a new park by the Opera 

The Opera designed by Henning Larsen was completed in 2005 and is the most prominent modern building along the harbour in Copenhagen. It’s at the centre of a wide rectangular island or, rather, on the central island of three islands side by side with narrow canals hard against either side of the opera building and crossed by narrow bridges out to the flanking islands.

In the original scheme, these flanking islands were destined to be developed with expensive apartment buildings but then along came the global recession and since then everything has been on hold. 

The island to the north, about 160 metres wide and 160 metres deep but cut into by a dock from the harbour frontage, has been covered with tarmac and is used for car parking although there is a fine gantry crane across the north side and a 19th-century brick pumping house. The island to the south, tapering slightly from the width of the opera house site at its north end down to 122 metres deep at the south end, has been left as a wide area of grass with relatively small trees planted as formal avenues but not competing with the scale of the opera house and barely masking its south or side frontage.

Krøyers Plads - a development of large and expensive apartments some 500 metres south of the opera house - also faces onto the harbour and was also built around an existing dock but the that scheme was mired in planning controversies and the original plan for tall tower blocks was modified and modified and modified until it is now a relatively acceptable pastiche of historic warehousing or at least reminiscent of historic warehouses in scale and silhouette.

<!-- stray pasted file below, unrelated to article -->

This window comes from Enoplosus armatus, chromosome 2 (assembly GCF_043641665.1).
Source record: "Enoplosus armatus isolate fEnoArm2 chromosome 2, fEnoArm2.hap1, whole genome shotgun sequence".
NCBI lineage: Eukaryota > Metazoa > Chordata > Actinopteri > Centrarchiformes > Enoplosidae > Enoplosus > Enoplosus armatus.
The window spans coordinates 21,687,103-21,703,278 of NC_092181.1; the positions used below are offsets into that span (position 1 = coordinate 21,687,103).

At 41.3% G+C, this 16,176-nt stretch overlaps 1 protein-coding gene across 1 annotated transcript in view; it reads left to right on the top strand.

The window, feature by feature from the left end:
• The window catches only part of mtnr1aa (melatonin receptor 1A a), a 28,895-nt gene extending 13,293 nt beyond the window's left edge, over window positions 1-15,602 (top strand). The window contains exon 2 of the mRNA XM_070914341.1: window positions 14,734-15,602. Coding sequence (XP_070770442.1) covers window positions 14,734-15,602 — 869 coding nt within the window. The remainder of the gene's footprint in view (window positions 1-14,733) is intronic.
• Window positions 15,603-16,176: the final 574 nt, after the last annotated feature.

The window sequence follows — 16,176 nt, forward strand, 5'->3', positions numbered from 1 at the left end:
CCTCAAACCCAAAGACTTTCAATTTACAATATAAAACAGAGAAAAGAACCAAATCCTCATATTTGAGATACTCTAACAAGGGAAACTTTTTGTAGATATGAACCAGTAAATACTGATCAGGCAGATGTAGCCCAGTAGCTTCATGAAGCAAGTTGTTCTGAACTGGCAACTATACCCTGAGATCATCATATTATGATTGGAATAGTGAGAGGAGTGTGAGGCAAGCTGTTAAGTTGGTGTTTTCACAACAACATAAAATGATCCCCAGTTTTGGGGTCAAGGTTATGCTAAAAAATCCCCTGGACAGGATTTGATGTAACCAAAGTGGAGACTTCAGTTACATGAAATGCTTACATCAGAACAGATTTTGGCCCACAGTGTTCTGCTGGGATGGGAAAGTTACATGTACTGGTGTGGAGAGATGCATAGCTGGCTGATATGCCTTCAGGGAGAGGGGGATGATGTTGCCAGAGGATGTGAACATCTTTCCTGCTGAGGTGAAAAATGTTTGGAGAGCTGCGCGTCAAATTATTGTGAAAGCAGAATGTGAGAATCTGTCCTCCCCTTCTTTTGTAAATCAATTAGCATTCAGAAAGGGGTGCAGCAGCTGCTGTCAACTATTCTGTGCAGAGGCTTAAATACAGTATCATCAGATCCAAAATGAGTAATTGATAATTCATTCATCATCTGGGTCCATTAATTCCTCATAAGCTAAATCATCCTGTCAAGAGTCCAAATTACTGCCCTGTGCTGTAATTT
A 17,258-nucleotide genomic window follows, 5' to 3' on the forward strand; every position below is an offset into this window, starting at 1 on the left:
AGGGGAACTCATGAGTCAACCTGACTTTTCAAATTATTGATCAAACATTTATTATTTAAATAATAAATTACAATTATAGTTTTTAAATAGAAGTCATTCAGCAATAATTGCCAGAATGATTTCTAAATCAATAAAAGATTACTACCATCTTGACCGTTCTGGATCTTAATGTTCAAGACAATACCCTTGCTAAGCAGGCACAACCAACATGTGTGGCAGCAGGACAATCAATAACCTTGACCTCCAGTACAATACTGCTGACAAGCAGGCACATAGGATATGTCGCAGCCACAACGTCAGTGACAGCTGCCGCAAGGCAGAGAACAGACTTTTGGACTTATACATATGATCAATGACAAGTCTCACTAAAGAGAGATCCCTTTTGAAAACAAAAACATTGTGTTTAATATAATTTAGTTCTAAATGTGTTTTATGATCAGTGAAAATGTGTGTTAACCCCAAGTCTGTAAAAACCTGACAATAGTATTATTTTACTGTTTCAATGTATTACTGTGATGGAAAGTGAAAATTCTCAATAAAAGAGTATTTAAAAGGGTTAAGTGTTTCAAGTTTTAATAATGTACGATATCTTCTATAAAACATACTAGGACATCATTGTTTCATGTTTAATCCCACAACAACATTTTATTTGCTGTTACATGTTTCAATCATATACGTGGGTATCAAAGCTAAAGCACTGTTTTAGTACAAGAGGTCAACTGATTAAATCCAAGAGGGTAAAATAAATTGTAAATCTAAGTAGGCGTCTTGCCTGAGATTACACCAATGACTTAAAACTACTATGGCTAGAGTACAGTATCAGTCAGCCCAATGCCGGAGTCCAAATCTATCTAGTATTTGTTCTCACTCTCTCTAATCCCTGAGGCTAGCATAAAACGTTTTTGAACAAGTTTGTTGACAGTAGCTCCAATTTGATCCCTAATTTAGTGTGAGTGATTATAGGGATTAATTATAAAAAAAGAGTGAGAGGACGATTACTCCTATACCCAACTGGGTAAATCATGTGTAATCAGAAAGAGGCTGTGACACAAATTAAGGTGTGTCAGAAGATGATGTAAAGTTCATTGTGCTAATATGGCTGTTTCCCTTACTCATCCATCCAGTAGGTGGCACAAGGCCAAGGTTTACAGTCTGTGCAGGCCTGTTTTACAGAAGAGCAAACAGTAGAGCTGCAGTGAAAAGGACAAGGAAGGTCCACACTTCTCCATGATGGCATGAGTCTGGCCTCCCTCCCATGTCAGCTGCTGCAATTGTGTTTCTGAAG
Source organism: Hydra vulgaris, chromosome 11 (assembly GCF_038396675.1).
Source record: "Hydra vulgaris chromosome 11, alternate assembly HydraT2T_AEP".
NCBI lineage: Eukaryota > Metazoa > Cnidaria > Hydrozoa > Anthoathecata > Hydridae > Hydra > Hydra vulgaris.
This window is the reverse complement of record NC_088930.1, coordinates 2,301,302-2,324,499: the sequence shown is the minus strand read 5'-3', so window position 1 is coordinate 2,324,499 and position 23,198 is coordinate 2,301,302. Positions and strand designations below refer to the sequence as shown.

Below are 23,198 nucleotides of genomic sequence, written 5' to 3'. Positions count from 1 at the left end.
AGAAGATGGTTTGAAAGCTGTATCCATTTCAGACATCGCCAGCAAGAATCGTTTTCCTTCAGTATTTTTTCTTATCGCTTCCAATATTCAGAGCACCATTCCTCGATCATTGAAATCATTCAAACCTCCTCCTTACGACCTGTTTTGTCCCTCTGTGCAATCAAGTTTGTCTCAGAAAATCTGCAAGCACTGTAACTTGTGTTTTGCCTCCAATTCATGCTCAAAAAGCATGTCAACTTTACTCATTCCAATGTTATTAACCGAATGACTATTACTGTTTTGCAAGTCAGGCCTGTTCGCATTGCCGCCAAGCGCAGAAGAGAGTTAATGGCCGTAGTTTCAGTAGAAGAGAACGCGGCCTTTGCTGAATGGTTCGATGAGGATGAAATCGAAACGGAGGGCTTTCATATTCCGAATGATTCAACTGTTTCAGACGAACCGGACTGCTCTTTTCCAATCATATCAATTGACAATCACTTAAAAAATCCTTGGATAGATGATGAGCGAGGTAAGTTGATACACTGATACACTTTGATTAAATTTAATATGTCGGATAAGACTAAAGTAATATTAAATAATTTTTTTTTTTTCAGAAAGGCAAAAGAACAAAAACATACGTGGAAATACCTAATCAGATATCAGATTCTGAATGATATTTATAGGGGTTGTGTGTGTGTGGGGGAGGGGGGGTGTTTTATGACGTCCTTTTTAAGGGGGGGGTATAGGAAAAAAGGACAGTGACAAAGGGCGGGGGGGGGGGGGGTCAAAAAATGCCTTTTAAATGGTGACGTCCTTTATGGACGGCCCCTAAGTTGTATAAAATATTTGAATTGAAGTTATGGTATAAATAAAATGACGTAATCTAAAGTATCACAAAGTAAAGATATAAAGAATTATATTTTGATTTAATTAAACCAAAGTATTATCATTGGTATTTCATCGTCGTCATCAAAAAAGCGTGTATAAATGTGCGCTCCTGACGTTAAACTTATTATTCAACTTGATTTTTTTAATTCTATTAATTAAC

Papirøen or Paper Island - between Krøyers Plads and the opera - had low concrete warehouses built in the late 20th century - where paper for the city newspapers was stored so hence the name - has been cleared and work recently started on rebuilding the quay side and with major excavations for new buildings but apparently funding for the apartment blocks and a new harbour swimming pool here has slowed so completion dates have moved further away.

Clearly, now is not the right time to build expensive apartments on either side of the opera house so proposals for the area immediately south of the opera have changed. A large underground car park is to be constructed here and a park above it will be densely planted with trees. This scheme has been drawn up by the architecture and planning team of COBE who finally saw the Krøyers Plads buildings realised - although they were not involved in the original proposal - and they produced the initial planning proposals for Paper Island.